So, from now on I am going to train like “a dog trainer” or train as if I am going to compete!

So my advice to you?

Train like you are going into a competition next week!

That means take some time every day to take your best friend out and work on his obedience skills or play together using control games so that he gets use to listening to you!

It does not take long to see a difference.  5 minutes a day is all it will take for you to see a distinct difference in how much your dog is willing to listen to you and obey your commands.

Imagine if you will: living with your children, but never really interacting with them or having them do anything for you.  Do you think they would respect you when you ask them to do something for you?  Now, add a language barrier…that would make the odds of them obeying even less likely.

However, if you make an effort to learn their language, spend time with them, bond with them, be kind, and teach them what to do to make you happy…chances are you will have a successful relationship.

I know that my dog’s lack of willingness to listen is in direct proportion to how much I take him out and work with/play with him!

  • Make a goal to compete togetherThe Reward of Play can Make Training Even More FUN!
  • Challenge your best friend or neighbor to a train off
  • Take an obedience or other type of dog training class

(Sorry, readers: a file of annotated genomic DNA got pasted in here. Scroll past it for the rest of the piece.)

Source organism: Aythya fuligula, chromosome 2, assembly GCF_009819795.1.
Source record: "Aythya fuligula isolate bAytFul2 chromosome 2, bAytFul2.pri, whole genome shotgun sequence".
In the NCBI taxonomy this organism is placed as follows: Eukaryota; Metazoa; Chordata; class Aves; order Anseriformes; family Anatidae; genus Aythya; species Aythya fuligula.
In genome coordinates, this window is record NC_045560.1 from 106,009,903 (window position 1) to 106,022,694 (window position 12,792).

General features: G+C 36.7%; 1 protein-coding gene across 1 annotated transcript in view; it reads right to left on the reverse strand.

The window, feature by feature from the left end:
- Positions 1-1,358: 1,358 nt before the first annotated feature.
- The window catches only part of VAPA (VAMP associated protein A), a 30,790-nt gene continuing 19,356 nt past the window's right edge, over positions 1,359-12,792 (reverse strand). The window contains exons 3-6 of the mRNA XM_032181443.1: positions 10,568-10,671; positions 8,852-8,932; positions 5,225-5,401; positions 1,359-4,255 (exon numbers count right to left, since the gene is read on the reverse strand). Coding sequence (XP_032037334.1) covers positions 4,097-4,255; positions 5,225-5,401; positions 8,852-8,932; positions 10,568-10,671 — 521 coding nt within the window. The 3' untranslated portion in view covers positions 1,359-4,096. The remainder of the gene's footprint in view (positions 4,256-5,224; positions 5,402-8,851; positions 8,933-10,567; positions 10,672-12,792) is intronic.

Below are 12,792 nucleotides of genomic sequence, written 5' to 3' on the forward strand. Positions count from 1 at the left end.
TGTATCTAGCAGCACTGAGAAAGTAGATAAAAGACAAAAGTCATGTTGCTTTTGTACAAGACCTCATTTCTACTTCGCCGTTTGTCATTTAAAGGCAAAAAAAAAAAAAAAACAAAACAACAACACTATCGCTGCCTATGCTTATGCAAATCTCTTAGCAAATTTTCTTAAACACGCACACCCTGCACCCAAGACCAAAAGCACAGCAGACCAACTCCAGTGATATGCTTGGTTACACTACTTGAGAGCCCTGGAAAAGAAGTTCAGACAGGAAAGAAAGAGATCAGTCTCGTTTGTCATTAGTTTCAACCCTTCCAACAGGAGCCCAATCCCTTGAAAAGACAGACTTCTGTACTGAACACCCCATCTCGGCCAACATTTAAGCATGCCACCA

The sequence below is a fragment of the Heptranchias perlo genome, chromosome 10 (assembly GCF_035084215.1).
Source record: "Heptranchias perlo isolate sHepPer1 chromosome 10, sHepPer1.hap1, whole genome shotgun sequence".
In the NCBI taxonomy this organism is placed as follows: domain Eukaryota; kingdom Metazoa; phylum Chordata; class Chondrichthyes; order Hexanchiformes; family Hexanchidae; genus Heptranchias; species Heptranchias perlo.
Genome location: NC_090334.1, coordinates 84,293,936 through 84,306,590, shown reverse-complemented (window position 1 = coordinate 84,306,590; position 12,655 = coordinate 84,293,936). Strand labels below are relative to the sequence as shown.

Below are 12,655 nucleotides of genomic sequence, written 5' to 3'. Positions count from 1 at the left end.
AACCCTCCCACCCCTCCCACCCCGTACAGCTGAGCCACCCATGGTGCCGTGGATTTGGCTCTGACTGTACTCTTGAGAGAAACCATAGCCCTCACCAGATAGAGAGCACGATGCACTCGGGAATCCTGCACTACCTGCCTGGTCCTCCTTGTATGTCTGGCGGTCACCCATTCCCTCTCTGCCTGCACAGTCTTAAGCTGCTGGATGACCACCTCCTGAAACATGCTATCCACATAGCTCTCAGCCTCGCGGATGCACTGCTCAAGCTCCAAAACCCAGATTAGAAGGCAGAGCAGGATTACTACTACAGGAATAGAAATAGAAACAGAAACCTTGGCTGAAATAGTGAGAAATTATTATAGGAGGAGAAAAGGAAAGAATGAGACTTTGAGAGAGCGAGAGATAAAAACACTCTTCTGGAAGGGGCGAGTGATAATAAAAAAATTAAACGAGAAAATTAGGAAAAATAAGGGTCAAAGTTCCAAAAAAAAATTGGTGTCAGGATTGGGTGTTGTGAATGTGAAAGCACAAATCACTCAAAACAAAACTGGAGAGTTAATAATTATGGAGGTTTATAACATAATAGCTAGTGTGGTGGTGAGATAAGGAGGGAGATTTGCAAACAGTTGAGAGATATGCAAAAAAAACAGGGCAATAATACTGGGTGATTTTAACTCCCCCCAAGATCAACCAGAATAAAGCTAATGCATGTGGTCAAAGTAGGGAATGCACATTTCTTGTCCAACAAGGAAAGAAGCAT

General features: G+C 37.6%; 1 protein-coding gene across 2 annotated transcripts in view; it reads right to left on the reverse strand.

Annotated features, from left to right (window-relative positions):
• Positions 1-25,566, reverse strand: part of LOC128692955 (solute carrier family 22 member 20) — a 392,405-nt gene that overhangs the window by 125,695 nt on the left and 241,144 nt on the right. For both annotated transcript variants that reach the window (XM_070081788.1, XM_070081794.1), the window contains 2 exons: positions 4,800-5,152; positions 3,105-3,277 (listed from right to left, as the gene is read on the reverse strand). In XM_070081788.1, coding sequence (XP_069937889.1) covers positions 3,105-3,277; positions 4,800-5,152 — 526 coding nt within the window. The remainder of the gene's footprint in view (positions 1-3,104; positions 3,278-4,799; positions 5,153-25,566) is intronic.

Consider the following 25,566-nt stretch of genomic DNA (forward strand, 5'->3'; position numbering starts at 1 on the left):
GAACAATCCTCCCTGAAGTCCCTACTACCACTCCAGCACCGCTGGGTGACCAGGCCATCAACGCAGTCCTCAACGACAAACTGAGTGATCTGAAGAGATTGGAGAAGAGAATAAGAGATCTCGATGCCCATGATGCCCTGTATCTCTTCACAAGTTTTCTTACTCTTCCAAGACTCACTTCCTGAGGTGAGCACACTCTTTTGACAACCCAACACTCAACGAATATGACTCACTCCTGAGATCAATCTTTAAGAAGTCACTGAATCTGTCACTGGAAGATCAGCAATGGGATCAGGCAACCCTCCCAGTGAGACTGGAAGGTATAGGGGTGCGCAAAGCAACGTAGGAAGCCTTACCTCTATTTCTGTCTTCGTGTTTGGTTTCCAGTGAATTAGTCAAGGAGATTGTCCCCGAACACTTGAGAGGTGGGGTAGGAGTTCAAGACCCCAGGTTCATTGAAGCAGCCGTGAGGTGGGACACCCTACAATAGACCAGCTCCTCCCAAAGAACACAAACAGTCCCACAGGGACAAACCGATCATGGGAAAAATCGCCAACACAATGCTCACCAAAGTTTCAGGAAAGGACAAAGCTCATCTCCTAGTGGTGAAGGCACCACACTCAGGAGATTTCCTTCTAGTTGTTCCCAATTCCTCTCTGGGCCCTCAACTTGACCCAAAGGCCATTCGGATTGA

• Join a dog training club
  • Just schedule time to train each night

Don’t get lazy (like me), just do it!  Get out there and train with your dog every day!  I promise that you will see an improvement almost immediately.  And, I will be taking my own advice!  So I’m outta here, grabbin’ my dog to go get some training and play in before dark!

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Comments

  1. Laura Williams says:

    Great motivational blog today. I also put training off. I’m not sure if it is because I’m too tired, or too overwhelmed having 5. My boyz are well behaved to a certain degree when they are behind our fence. I want to be able to take them out into public wihtout any incident…jumping, licking, barking, being a pest…I need to get moving on my training!

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    Minette Reply:

    Carve out a little time each day, even if its 5 minutes. I understand you may not be able to separate them all EVERY day for training, but give them each one day a week of one on one time with mom! They will LOVE it!! Then you can also work on individual specific issues, and when you put them together with the other boyz 😉 hopefully what you worked on individually will shine through 🙂 Good luck…and I miss them 😉

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    Debbie Koop Reply:

    Good advice, Minette!